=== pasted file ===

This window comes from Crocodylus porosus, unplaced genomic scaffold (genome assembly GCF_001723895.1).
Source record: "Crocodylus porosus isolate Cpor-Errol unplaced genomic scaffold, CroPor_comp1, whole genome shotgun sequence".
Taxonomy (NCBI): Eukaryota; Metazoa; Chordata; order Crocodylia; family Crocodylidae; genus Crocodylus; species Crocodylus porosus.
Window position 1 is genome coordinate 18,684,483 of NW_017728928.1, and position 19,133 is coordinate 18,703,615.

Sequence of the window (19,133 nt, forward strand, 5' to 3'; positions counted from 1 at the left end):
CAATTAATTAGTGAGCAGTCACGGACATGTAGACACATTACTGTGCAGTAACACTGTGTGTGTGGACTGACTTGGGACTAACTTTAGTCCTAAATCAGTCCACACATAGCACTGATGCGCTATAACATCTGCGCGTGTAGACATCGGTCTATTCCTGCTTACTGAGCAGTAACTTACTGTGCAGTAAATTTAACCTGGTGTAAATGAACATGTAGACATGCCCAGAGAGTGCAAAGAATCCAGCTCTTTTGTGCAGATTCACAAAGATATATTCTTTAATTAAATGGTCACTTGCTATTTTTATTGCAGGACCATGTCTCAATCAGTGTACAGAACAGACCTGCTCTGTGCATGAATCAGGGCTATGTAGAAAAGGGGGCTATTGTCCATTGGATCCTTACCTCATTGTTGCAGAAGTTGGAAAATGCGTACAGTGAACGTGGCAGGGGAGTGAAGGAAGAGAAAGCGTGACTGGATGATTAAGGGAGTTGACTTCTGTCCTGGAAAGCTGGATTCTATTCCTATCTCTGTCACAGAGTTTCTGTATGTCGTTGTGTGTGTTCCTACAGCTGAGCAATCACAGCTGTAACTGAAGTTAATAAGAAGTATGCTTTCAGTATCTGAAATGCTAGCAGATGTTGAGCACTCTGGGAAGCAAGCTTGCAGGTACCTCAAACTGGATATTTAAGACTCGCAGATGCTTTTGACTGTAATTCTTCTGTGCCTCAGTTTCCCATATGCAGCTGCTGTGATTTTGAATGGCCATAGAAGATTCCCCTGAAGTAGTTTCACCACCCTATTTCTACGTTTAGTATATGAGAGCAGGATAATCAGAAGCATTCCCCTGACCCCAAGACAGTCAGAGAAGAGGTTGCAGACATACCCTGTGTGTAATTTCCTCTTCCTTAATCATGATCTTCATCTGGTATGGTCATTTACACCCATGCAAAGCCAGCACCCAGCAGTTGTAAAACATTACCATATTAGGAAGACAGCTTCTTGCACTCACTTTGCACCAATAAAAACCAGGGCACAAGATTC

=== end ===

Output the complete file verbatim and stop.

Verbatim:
This window comes from Crocodylus porosus, unplaced genomic scaffold (genome assembly GCF_001723895.1).
Source record: "Crocodylus porosus isolate Cpor-Errol unplaced genomic scaffold, CroPor_comp1, whole genome shotgun sequence".
Taxonomy (NCBI): Eukaryota; Metazoa; Chordata; order Crocodylia; family Crocodylidae; genus Crocodylus; species Crocodylus porosus.
Window position 1 is genome coordinate 18,684,483 of NW_017728928.1, and position 19,133 is coordinate 18,703,615.

Sequence of the window (19,133 nt, forward strand, 5' to 3'; positions counted from 1 at the left end):
CAATTAATTAGTGAGCAGTCACGGACATGTAGACACATTACTGTGCAGTAACACTGTGTGTGTGGACTGACTTGGGACTAACTTTAGTCCTAAATCAGTCCACACATAGCACTGATGCGCTATAACATCTGCGCGTGTAGACATCGGTCTATTCCTGCTTACTGAGCAGTAACTTACTGTGCAGTAAATTTAACCTGGTGTAAATGAACATGTAGACATGCCCAGAGAGTGCAAAGAATCCAGCTCTTTTGTGCAGATTCACAAAGATATATTCTTTAATTAAATGGTCACTTGCTATTTTTATTGCAGGACCATGTCTCAATCAGTGTACAGAACAGACCTGCTCTGTGCATGAATCAGGGCTATGTAGAAAAGGGGGCTATTGTCCATTGGATCCTTACCTCATTGTTGCAGAAGTTGGAAAATGCGTACAGTGAACGTGGCAGGGGAGTGAAGGAAGAGAAAGCGTGACTGGATGATTAAGGGAGTTGACTTCTGTCCTGGAAAGCTGGATTCTATTCCTATCTCTGTCACAGAGTTTCTGTATGTCGTTGTGTGTGTTCCTACAGCTGAGCAATCACAGCTGTAACTGAAGTTAATAAGAAGTATGCTTTCAGTATCTGAAATGCTAGCAGATGTTGAGCACTCTGGGAAGCAAGCTTGCAGGTACCTCAAACTGGATATTTAAGACTCGCAGATGCTTTTGACTGTAATTCTTCTGTGCCTCAGTTTCCCATATGCAGCTGCTGTGATTTTGAATGGCCATAGAAGATTCCCCTGAAGTAGTTTCACCACCCTATTTCTACGTTTAGTATATGAGAGCAGGATAATCAGAAGCATTCCCCTGACCCCAAGACAGTCAGAGAAGAGGTTGCAGACATACCCTGTGTGTAATTTCCTCTTCCTTAATCATGATCTTCATCTGGTATGGTCATTTACACCCATGCAAAGCCAGCACCCAGCAGTTGTAAAACATTACCATATTAGGAAGACAGCTTCTTGCACTCACTTTGCACCAATAAAAACCAGGGCACAAGATTC